- transfer the employee to a less desirable position;
- engage in verbal or physical abuse;
- threaten to make, or actually make reports to authorities;
- increase scrutiny;
- spread false rumors, treat a family member negatively; or
- take action that makes the person’s work more difficult.
- The EEOC makes clear that an employer cannot retaliate against an employee for raising Americans with Disabilities Act (ADA) rights, and cannot interfere with ADA rights by doing anything that makes it more difficult for an applicant or employee to assert these rights.
- The Guidance contains an entire section entitled “Examples of Facts That May Defeat a Claim of Retaliation.” This section includes examples such as poor performance, inadequate qualifications, negative job references, misconduct, reductions in force or downsizing, as well as others.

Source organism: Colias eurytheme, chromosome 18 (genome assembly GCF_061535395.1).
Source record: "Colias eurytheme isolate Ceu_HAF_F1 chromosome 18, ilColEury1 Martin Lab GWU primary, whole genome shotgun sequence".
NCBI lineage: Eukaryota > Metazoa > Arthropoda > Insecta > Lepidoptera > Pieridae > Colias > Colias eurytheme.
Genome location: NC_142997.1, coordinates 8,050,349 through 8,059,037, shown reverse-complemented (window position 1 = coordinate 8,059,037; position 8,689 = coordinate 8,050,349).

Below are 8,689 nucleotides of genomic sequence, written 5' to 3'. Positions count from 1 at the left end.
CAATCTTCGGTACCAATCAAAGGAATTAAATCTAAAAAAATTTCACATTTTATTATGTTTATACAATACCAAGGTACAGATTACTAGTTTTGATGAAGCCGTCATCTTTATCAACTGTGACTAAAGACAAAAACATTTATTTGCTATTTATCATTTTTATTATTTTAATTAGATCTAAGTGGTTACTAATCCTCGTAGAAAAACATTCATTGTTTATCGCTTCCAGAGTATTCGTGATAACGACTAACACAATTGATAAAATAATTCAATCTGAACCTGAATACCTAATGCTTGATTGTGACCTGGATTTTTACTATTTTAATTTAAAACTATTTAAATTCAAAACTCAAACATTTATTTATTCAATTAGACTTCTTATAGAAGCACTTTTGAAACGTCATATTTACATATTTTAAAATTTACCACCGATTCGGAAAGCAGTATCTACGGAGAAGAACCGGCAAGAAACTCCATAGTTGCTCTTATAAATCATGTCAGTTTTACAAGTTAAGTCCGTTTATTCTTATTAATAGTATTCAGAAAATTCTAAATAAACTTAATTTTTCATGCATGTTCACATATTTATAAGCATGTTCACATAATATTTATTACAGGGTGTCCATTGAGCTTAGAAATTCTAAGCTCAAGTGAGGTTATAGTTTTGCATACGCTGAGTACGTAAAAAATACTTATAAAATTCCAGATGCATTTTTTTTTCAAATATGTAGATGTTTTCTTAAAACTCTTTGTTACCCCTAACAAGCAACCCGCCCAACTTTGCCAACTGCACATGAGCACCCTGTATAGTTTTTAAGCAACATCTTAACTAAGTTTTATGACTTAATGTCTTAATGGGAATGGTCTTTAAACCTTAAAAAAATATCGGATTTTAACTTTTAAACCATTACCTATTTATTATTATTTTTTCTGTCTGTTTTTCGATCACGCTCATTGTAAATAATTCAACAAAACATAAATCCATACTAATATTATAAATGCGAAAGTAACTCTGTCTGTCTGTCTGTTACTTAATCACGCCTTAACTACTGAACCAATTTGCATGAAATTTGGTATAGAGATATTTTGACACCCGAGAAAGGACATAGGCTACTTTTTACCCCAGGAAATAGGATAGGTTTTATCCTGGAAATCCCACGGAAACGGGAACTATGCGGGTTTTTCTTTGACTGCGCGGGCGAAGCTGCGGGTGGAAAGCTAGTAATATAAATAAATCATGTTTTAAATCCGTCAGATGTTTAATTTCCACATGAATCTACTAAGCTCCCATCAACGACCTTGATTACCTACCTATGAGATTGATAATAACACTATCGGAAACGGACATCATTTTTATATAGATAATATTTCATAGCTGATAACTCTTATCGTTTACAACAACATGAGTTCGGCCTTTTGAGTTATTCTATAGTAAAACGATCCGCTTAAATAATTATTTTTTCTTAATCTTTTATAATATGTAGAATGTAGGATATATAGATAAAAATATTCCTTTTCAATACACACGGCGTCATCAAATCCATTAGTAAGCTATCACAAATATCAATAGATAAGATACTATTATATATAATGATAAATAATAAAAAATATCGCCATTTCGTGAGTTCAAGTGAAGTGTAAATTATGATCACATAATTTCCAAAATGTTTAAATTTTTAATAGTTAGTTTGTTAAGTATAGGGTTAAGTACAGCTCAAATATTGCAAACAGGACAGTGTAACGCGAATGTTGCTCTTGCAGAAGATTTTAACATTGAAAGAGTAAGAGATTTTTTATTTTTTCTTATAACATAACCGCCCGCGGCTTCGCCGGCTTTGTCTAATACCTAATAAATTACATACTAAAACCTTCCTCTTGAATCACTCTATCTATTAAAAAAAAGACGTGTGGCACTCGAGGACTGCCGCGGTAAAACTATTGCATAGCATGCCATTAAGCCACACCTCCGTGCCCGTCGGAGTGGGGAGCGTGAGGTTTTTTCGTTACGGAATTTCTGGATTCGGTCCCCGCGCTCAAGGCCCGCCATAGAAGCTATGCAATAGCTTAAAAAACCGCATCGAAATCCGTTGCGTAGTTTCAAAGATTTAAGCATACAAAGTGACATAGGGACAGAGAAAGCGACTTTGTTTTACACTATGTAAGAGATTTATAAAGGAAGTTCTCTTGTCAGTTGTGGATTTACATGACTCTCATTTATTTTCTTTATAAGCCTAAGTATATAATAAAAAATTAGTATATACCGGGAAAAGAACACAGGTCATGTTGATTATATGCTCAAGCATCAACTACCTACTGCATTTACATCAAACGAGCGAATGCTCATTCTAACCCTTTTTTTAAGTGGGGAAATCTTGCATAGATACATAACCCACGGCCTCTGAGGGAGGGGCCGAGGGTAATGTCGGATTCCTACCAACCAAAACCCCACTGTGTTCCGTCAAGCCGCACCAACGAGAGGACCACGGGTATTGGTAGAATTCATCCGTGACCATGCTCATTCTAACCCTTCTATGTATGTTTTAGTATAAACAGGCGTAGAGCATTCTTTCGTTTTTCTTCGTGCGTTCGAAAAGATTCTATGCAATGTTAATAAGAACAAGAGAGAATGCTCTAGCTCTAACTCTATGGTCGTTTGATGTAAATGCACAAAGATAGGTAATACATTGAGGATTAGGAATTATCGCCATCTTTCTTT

- The Guidance includes a list of suggestions that the EEOC believes may reduce the risk of retaliation violations:
- Implementing a written anti-retaliation policy;
- Training all supervisors on the anti-retaliation policy;
- Providing advice and individualized support for those who could be in a position to retaliate and those who could be in the firing line for retaliatory action;
- Proactively following up after protected activity or opposition has taken place; and
- Reviewing your internal employment actions to ensure full compliance with the EEOC laws on retaliation.
We encourage all employers to review the Guidance carefully to make sure that their current policies and practices are compliant. Employers should pay particular attention to the EEOC’s suggestions on practices that may reduce the chances of retaliation, as implementing and enforcing these may help to protect employers from potential retaliation claims.